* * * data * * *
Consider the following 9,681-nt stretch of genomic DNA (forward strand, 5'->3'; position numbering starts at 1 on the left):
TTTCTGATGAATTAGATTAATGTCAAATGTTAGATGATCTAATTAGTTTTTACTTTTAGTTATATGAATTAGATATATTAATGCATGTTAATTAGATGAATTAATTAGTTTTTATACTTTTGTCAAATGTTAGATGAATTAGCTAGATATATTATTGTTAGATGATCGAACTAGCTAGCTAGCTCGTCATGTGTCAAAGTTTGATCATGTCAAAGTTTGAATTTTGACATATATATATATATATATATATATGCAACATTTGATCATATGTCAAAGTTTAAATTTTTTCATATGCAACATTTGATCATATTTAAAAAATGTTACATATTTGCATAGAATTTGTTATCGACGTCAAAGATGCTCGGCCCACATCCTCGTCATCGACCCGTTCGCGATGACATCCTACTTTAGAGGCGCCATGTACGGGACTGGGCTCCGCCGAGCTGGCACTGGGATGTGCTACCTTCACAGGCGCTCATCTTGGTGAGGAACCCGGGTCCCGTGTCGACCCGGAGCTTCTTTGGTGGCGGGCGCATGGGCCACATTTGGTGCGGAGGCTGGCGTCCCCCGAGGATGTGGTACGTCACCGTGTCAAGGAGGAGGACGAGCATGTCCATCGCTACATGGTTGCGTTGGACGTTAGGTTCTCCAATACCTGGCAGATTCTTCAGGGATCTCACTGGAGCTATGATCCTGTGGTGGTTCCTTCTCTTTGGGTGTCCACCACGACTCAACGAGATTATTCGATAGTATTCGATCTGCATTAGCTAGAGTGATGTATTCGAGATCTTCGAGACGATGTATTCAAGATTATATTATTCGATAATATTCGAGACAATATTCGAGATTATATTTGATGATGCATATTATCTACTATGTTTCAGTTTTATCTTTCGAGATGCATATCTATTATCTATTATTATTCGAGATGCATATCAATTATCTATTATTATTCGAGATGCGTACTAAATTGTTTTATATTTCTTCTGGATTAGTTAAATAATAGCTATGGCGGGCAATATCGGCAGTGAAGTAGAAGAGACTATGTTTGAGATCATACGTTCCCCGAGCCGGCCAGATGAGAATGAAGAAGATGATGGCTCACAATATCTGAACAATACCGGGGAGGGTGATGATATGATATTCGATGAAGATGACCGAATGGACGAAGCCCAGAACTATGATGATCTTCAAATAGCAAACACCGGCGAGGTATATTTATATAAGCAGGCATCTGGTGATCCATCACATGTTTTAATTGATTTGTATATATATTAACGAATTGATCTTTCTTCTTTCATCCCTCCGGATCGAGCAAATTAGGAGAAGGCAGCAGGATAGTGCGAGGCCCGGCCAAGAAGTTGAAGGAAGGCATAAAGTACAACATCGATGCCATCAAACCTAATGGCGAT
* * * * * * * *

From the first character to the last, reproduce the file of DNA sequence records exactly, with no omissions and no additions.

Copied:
Consider the following 9,681-nt stretch of genomic DNA (forward strand, 5'->3'; position numbering starts at 1 on the left):
TTTCTGATGAATTAGATTAATGTCAAATGTTAGATGATCTAATTAGTTTTTACTTTTAGTTATATGAATTAGATATATTAATGCATGTTAATTAGATGAATTAATTAGTTTTTATACTTTTGTCAAATGTTAGATGAATTAGCTAGATATATTATTGTTAGATGATCGAACTAGCTAGCTAGCTCGTCATGTGTCAAAGTTTGATCATGTCAAAGTTTGAATTTTGACATATATATATATATATATATATATGCAACATTTGATCATATGTCAAAGTTTAAATTTTTTCATATGCAACATTTGATCATATTTAAAAAATGTTACATATTTGCATAGAATTTGTTATCGACGTCAAAGATGCTCGGCCCACATCCTCGTCATCGACCCGTTCGCGATGACATCCTACTTTAGAGGCGCCATGTACGGGACTGGGCTCCGCCGAGCTGGCACTGGGATGTGCTACCTTCACAGGCGCTCATCTTGGTGAGGAACCCGGGTCCCGTGTCGACCCGGAGCTTCTTTGGTGGCGGGCGCATGGGCCACATTTGGTGCGGAGGCTGGCGTCCCCCGAGGATGTGGTACGTCACCGTGTCAAGGAGGAGGACGAGCATGTCCATCGCTACATGGTTGCGTTGGACGTTAGGTTCTCCAATACCTGGCAGATTCTTCAGGGATCTCACTGGAGCTATGATCCTGTGGTGGTTCCTTCTCTTTGGGTGTCCACCACGACTCAACGAGATTATTCGATAGTATTCGATCTGCATTAGCTAGAGTGATGTATTCGAGATCTTCGAGACGATGTATTCAAGATTATATTATTCGATAATATTCGAGACAATATTCGAGATTATATTTGATGATGCATATTATCTACTATGTTTCAGTTTTATCTTTCGAGATGCATATCTATTATCTATTATTATTCGAGATGCATATCAATTATCTATTATTATTCGAGATGCGTACTAAATTGTTTTATATTTCTTCTGGATTAGTTAAATAATAGCTATGGCGGGCAATATCGGCAGTGAAGTAGAAGAGACTATGTTTGAGATCATACGTTCCCCGAGCCGGCCAGATGAGAATGAAGAAGATGATGGCTCACAATATCTGAACAATACCGGGGAGGGTGATGATATGATATTCGATGAAGATGACCGAATGGACGAAGCCCAGAACTATGATGATCTTCAAATAGCAAACACCGGCGAGGTATATTTATATAAGCAGGCATCTGGTGATCCATCACATGTTTTAATTGATTTGTATATATATTAACGAATTGATCTTTCTTCTTTCATCCCTCCGGATCGAGCAAATTAGGAGAAGGCAGCAGGATAGTGCGAGGCCCGGCCAAGAAGTTGAAGGAAGGCATAAAGTACAACATCGATGCCATCAAACCTAATGGCGAT